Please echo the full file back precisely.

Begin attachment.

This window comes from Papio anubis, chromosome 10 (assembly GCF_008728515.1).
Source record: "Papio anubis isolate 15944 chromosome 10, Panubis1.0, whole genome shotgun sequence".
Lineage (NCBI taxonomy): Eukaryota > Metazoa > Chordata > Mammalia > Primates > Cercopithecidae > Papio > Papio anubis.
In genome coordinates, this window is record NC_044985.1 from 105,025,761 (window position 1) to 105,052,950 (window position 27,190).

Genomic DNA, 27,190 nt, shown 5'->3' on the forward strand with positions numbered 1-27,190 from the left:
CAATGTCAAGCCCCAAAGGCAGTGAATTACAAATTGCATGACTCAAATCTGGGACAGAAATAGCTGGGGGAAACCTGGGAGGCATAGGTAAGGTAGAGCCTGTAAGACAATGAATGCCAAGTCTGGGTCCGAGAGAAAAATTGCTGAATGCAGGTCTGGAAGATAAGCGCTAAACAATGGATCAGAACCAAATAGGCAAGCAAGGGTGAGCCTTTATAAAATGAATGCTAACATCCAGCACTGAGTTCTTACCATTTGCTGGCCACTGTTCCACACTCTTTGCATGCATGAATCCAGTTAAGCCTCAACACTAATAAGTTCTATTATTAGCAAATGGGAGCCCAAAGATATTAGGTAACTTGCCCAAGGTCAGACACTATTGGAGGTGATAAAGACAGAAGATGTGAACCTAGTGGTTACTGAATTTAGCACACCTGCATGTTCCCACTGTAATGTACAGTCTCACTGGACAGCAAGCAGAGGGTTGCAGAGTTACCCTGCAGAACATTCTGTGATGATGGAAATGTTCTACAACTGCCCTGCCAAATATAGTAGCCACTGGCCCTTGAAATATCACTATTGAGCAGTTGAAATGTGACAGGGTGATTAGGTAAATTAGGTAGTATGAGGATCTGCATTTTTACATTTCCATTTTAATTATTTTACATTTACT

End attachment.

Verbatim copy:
This window comes from Papio anubis, chromosome 10 (assembly GCF_008728515.1).
Source record: "Papio anubis isolate 15944 chromosome 10, Panubis1.0, whole genome shotgun sequence".
Lineage (NCBI taxonomy): Eukaryota > Metazoa > Chordata > Mammalia > Primates > Cercopithecidae > Papio > Papio anubis.
In genome coordinates, this window is record NC_044985.1 from 105,025,761 (window position 1) to 105,052,950 (window position 27,190).

Genomic DNA, 27,190 nt, shown 5'->3' on the forward strand with positions numbered 1-27,190 from the left:
CAATGTCAAGCCCCAAAGGCAGTGAATTACAAATTGCATGACTCAAATCTGGGACAGAAATAGCTGGGGGAAACCTGGGAGGCATAGGTAAGGTAGAGCCTGTAAGACAATGAATGCCAAGTCTGGGTCCGAGAGAAAAATTGCTGAATGCAGGTCTGGAAGATAAGCGCTAAACAATGGATCAGAACCAAATAGGCAAGCAAGGGTGAGCCTTTATAAAATGAATGCTAACATCCAGCACTGAGTTCTTACCATTTGCTGGCCACTGTTCCACACTCTTTGCATGCATGAATCCAGTTAAGCCTCAACACTAATAAGTTCTATTATTAGCAAATGGGAGCCCAAAGATATTAGGTAACTTGCCCAAGGTCAGACACTATTGGAGGTGATAAAGACAGAAGATGTGAACCTAGTGGTTACTGAATTTAGCACACCTGCATGTTCCCACTGTAATGTACAGTCTCACTGGACAGCAAGCAGAGGGTTGCAGAGTTACCCTGCAGAACATTCTGTGATGATGGAAATGTTCTACAACTGCCCTGCCAAATATAGTAGCCACTGGCCCTTGAAATATCACTATTGAGCAGTTGAAATGTGACAGGGTGATTAGGTAAATTAGGTAGTATGAGGATCTGCATTTTTACATTTCCATTTTAATTATTTTACATTTACT